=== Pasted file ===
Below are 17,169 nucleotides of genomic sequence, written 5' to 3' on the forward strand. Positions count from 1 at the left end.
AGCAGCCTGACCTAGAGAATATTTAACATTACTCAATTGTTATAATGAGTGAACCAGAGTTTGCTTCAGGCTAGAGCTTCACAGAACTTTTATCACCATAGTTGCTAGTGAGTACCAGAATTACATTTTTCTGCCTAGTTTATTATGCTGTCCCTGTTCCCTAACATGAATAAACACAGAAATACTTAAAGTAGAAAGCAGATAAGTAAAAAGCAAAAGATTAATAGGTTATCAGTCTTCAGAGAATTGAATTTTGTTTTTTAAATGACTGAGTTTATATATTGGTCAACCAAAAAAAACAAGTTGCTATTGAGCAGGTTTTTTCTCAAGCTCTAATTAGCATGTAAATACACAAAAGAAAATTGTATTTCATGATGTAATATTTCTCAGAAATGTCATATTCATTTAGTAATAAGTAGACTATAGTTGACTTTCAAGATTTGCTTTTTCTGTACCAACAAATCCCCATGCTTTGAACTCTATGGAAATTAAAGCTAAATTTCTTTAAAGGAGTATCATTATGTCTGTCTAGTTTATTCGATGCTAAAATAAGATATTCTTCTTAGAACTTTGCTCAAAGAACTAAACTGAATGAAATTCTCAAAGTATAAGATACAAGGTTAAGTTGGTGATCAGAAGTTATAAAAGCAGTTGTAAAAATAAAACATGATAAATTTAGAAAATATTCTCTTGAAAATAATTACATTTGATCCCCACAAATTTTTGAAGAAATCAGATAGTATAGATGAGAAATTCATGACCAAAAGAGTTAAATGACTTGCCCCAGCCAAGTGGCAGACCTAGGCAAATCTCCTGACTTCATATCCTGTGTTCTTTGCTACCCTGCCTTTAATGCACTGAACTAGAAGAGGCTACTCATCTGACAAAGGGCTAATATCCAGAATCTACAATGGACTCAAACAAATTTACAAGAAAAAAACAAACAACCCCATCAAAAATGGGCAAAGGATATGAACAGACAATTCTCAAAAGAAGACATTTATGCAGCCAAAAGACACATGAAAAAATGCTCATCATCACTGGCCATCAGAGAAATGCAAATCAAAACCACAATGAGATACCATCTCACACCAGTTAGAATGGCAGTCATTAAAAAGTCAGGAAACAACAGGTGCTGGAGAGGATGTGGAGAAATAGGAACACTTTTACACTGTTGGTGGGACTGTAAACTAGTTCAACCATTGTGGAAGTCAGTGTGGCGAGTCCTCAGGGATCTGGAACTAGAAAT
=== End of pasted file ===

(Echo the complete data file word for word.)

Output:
Below are 17,169 nucleotides of genomic sequence, written 5' to 3' on the forward strand. Positions count from 1 at the left end.
AGCAGCCTGACCTAGAGAATATTTAACATTACTCAATTGTTATAATGAGTGAACCAGAGTTTGCTTCAGGCTAGAGCTTCACAGAACTTTTATCACCATAGTTGCTAGTGAGTACCAGAATTACATTTTTCTGCCTAGTTTATTATGCTGTCCCTGTTCCCTAACATGAATAAACACAGAAATACTTAAAGTAGAAAGCAGATAAGTAAAAAGCAAAAGATTAATAGGTTATCAGTCTTCAGAGAATTGAATTTTGTTTTTTAAATGACTGAGTTTATATATTGGTCAACCAAAAAAAACAAGTTGCTATTGAGCAGGTTTTTTCTCAAGCTCTAATTAGCATGTAAATACACAAAAGAAAATTGTATTTCATGATGTAATATTTCTCAGAAATGTCATATTCATTTAGTAATAAGTAGACTATAGTTGACTTTCAAGATTTGCTTTTTCTGTACCAACAAATCCCCATGCTTTGAACTCTATGGAAATTAAAGCTAAATTTCTTTAAAGGAGTATCATTATGTCTGTCTAGTTTATTCGATGCTAAAATAAGATATTCTTCTTAGAACTTTGCTCAAAGAACTAAACTGAATGAAATTCTCAAAGTATAAGATACAAGGTTAAGTTGGTGATCAGAAGTTATAAAAGCAGTTGTAAAAATAAAACATGATAAATTTAGAAAATATTCTCTTGAAAATAATTACATTTGATCCCCACAAATTTTTGAAGAAATCAGATAGTATAGATGAGAAATTCATGACCAAAAGAGTTAAATGACTTGCCCCAGCCAAGTGGCAGACCTAGGCAAATCTCCTGACTTCATATCCTGTGTTCTTTGCTACCCTGCCTTTAATGCACTGAACTAGAAGAGGCTACTCATCTGACAAAGGGCTAATATCCAGAATCTACAATGGACTCAAACAAATTTACAAGAAAAAAACAAACAACCCCATCAAAAATGGGCAAAGGATATGAACAGACAATTCTCAAAAGAAGACATTTATGCAGCCAAAAGACACATGAAAAAATGCTCATCATCACTGGCCATCAGAGAAATGCAAATCAAAACCACAATGAGATACCATCTCACACCAGTTAGAATGGCAGTCATTAAAAAGTCAGGAAACAACAGGTGCTGGAGAGGATGTGGAGAAATAGGAACACTTTTACACTGTTGGTGGGACTGTAAACTAGTTCAACCATTGTGGAAGTCAGTGTGGCGAGTCCTCAGGGATCTGGAACTAGAAAT